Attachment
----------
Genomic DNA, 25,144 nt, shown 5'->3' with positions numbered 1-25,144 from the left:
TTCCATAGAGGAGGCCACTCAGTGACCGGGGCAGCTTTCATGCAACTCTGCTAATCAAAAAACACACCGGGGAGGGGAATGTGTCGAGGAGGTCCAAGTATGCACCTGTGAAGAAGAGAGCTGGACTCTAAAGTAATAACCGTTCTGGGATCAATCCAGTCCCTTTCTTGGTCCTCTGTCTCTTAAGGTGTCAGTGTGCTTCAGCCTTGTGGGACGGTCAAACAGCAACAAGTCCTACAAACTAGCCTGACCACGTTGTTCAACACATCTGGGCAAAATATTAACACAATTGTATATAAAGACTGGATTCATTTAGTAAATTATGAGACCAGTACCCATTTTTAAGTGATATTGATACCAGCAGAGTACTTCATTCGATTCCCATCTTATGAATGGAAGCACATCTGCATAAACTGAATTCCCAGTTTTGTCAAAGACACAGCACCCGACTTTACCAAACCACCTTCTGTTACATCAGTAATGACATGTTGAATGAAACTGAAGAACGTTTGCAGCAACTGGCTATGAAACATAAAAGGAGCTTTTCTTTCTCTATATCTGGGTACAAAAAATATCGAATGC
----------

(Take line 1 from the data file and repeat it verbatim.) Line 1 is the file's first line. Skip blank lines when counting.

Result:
Genomic DNA, 25,144 nt, shown 5'->3' with positions numbered 1-25,144 from the left: